Gum grafts are performed when there is recession that has occurred which exposes the root of the tooth, sometimes causing pain or increased sensitivity to heat and cold. Not all gum recession requires surgery, but when it does, additional tissue is harvested from the roof of the mouth and transplanted at the area lacking tissue. Proper oral care should be performed to ensure the graft integrates with your gum tissue naturally.
What to Expect
There will be some swelling immediately following surgery which you can help minimize by applying an ice bag to your face in 20-minute intervals for a minimum of four hours. Try to be diligent with the ice, as it will greatly reduce the amount of swelling you experience the next day. Keep your head elevated and rest quietly, limiting any physical activity for 24 hours. Avoid using heat or warm compresses the first day. Heat may soften the protective dressing around the gums and worsen your discomfort. You may apply warm compresses the following day, but discontinue the ice treatments. Pain medication should be taken as directed. Avoid smoking and do not rinse your mouth, spit, brush or floss your teeth the day after surgery; these actions may increase bleeding.
Wait until numbness has completely left the area before attempting to eat. Have something cool to drink or very soft to eat that is bland. Avoid hot food and drink. Dairy foods such as yogurt can sometimes help lessen nausea if you are experiencing any. Do not use a straw on the day of surgery because it may disturb clotting.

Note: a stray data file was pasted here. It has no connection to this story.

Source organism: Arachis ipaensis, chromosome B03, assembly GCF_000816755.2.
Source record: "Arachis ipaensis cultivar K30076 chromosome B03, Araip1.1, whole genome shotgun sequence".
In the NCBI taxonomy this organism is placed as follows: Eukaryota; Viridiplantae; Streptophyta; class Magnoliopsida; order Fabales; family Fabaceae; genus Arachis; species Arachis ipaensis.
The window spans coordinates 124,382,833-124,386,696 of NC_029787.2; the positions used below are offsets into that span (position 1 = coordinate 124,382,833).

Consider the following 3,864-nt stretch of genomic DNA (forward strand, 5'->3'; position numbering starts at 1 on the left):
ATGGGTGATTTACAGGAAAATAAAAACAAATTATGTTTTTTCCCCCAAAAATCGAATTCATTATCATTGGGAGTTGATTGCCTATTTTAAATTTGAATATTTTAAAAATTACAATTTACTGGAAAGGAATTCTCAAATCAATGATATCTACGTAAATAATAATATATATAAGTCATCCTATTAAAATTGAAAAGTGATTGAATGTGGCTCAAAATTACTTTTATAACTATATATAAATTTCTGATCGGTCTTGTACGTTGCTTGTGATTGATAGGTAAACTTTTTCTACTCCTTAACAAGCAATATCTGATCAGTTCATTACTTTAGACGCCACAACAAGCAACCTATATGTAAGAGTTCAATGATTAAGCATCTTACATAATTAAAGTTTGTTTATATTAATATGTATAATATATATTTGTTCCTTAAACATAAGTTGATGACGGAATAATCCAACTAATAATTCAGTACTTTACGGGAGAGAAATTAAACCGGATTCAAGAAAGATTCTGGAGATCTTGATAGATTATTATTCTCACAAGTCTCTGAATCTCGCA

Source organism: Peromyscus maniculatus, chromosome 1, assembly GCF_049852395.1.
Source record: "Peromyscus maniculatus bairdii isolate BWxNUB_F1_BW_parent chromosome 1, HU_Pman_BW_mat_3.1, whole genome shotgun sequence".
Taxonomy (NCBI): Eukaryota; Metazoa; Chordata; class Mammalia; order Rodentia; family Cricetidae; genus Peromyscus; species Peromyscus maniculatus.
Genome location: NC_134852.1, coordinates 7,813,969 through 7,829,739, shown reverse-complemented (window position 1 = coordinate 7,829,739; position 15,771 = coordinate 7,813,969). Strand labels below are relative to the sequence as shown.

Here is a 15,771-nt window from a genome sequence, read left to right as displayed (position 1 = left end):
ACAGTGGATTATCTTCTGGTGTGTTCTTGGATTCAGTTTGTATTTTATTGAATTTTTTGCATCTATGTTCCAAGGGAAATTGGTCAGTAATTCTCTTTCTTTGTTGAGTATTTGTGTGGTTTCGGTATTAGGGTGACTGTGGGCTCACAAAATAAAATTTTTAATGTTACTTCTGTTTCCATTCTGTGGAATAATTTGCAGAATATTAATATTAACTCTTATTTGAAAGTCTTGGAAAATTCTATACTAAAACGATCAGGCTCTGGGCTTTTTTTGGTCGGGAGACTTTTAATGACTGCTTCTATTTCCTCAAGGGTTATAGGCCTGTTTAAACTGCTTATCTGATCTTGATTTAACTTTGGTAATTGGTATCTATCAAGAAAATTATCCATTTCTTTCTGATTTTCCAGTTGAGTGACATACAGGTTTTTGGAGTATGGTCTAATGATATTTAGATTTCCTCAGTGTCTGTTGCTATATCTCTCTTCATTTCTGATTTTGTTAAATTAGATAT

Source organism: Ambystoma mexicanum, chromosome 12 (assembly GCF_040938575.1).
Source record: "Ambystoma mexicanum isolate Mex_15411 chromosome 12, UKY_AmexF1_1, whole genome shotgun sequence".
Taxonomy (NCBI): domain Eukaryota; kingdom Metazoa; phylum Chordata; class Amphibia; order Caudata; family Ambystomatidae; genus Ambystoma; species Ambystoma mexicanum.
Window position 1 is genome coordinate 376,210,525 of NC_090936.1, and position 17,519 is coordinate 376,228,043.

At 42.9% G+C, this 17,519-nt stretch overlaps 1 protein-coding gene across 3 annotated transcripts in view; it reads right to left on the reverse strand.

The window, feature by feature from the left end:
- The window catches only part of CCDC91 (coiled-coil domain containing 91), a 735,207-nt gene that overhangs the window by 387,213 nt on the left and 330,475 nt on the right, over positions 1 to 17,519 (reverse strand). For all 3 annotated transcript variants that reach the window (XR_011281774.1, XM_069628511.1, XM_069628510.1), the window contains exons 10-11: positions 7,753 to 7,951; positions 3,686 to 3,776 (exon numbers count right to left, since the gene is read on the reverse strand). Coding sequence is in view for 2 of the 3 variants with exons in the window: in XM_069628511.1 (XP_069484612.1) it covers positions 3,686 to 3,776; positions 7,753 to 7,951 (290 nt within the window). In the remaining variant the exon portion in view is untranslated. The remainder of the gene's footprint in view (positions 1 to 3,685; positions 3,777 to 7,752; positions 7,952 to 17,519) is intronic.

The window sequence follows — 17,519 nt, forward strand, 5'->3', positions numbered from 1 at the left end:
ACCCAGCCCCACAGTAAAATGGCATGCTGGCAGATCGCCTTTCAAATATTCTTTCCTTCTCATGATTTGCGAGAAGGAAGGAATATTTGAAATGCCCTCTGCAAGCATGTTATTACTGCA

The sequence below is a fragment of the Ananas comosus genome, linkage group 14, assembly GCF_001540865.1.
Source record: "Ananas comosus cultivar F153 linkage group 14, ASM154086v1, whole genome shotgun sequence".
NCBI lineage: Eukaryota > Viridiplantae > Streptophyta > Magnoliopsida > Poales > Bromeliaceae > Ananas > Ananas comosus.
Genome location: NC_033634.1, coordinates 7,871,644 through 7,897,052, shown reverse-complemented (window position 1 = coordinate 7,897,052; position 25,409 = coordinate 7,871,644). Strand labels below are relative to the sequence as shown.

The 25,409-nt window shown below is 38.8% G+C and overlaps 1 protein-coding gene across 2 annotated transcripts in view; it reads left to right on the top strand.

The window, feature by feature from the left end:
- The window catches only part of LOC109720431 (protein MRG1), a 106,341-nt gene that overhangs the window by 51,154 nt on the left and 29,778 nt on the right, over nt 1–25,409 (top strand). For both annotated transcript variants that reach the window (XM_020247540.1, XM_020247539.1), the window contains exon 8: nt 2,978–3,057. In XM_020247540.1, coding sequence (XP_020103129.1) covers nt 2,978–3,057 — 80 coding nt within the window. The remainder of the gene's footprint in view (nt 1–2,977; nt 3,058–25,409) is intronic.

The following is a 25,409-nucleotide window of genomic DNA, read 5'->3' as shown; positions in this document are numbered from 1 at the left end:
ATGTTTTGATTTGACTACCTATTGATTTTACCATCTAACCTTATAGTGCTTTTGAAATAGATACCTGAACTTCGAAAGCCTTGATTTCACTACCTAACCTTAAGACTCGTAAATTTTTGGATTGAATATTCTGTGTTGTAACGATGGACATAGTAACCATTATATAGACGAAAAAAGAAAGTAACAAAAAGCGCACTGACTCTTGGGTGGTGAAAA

The next few days you may experience increased swelling, but it is necessary to eat a protein-rich diet while healing. Avoid foods that are difficult to chew, acidic or spicy. Lukewarm foods and drinks are best. Drink plenty of liquids so you do not become constipated from the pain medication. Recommended foods at this time are simple soups, cooked mushy cereals, soft chicken and fish dishes, eggs and cheese. Other good foods are mashed potatoes, pudding and applesauce. Stick to a soft diet for five or six days after surgery. You may add other foods to your diet as you heal and feel comfortable eating them.
Speak to your doctor about the kind of oral care you should be performing after surgery. Some after-surgery care recommendations are rinsing and light brushing at the site, while others require complete avoidance of the graft site for up to 30 days. All surgeries are different, so follow the recommendations of your surgeon closely. If you experience more than light bleeding after the surgery, contact your physician. Oozing is expected the first day.